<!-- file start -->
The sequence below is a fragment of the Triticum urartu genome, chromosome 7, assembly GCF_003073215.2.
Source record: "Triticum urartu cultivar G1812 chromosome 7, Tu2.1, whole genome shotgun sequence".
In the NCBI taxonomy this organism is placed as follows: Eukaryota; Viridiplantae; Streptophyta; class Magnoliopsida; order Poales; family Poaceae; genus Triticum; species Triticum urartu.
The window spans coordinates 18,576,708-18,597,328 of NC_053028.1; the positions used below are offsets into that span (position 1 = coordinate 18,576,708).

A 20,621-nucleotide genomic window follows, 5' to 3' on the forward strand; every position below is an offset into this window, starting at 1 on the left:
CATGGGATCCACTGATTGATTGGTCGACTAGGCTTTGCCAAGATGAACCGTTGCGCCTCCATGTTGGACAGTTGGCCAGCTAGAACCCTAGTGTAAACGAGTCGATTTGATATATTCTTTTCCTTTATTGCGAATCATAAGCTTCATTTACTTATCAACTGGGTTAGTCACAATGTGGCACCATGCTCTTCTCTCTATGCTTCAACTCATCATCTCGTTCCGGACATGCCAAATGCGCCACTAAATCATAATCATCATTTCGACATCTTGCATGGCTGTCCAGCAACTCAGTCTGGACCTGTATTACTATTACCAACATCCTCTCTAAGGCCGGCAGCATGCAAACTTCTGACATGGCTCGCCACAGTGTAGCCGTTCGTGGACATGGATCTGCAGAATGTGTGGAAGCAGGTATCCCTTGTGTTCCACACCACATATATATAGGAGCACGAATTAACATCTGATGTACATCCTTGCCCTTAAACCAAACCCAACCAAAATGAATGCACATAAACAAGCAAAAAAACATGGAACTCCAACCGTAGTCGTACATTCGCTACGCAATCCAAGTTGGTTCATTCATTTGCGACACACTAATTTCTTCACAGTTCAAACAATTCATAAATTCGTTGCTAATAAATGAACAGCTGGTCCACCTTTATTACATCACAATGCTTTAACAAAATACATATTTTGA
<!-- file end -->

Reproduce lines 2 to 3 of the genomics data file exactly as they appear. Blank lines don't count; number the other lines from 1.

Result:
Source record: "Triticum urartu cultivar G1812 chromosome 7, Tu2.1, whole genome shotgun sequence".
In the NCBI taxonomy this organism is placed as follows: Eukaryota; Viridiplantae; Streptophyta; class Magnoliopsida; order Poales; family Poaceae; genus Triticum; species Triticum urartu.